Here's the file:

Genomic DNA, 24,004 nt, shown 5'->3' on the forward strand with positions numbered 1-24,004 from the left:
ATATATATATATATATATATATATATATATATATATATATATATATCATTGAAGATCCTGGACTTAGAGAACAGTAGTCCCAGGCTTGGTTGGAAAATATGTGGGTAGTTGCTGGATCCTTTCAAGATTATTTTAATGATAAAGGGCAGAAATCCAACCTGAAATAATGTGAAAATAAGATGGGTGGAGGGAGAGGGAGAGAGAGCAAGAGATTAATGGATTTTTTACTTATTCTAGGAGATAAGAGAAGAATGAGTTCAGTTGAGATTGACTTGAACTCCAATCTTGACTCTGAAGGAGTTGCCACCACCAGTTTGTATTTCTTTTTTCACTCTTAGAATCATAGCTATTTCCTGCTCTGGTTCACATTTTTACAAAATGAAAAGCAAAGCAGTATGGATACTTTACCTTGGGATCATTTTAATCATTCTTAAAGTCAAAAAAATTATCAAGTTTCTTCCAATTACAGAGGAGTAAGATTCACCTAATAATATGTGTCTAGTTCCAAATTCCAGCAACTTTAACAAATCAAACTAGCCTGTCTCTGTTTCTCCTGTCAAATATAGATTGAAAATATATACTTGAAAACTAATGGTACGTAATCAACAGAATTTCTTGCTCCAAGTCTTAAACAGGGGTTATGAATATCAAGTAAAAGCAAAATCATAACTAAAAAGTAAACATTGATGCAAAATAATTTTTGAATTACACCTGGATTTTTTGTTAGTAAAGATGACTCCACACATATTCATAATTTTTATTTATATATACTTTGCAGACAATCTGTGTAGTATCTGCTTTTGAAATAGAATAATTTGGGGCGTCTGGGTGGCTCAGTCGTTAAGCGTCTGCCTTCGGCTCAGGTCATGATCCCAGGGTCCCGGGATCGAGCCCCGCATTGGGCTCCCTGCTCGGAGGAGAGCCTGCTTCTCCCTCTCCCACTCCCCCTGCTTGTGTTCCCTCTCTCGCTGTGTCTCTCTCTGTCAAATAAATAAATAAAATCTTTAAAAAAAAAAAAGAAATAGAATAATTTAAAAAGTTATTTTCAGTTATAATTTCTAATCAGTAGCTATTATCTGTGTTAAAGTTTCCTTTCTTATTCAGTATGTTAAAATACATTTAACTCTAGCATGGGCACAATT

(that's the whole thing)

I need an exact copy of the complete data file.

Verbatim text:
Genomic DNA, 24,004 nt, shown 5'->3' on the forward strand with positions numbered 1-24,004 from the left:
ATATATATATATATATATATATATATATATATATATATATATATATCATTGAAGATCCTGGACTTAGAGAACAGTAGTCCCAGGCTTGGTTGGAAAATATGTGGGTAGTTGCTGGATCCTTTCAAGATTATTTTAATGATAAAGGGCAGAAATCCAACCTGAAATAATGTGAAAATAAGATGGGTGGAGGGAGAGGGAGAGAGAGCAAGAGATTAATGGATTTTTTACTTATTCTAGGAGATAAGAGAAGAATGAGTTCAGTTGAGATTGACTTGAACTCCAATCTTGACTCTGAAGGAGTTGCCACCACCAGTTTGTATTTCTTTTTTCACTCTTAGAATCATAGCTATTTCCTGCTCTGGTTCACATTTTTACAAAATGAAAAGCAAAGCAGTATGGATACTTTACCTTGGGATCATTTTAATCATTCTTAAAGTCAAAAAAATTATCAAGTTTCTTCCAATTACAGAGGAGTAAGATTCACCTAATAATATGTGTCTAGTTCCAAATTCCAGCAACTTTAACAAATCAAACTAGCCTGTCTCTGTTTCTCCTGTCAAATATAGATTGAAAATATATACTTGAAAACTAATGGTACGTAATCAACAGAATTTCTTGCTCCAAGTCTTAAACAGGGGTTATGAATATCAAGTAAAAGCAAAATCATAACTAAAAAGTAAACATTGATGCAAAATAATTTTTGAATTACACCTGGATTTTTTGTTAGTAAAGATGACTCCACACATATTCATAATTTTTATTTATATATACTTTGCAGACAATCTGTGTAGTATCTGCTTTTGAAATAGAATAATTTGGGGCGTCTGGGTGGCTCAGTCGTTAAGCGTCTGCCTTCGGCTCAGGTCATGATCCCAGGGTCCCGGGATCGAGCCCCGCATTGGGCTCCCTGCTCGGAGGAGAGCCTGCTTCTCCCTCTCCCACTCCCCCTGCTTGTGTTCCCTCTCTCGCTGTGTCTCTCTCTGTCAAATAAATAAATAAAATCTTTAAAAAAAAAAAAGAAATAGAATAATTTAAAAAGTTATTTTCAGTTATAATTTCTAATCAGTAGCTATTATCTGTGTTAAAGTTTCCTTTCTTATTCAGTATGTTAAAATACATTTAACTCTAGCATGGGCACAATT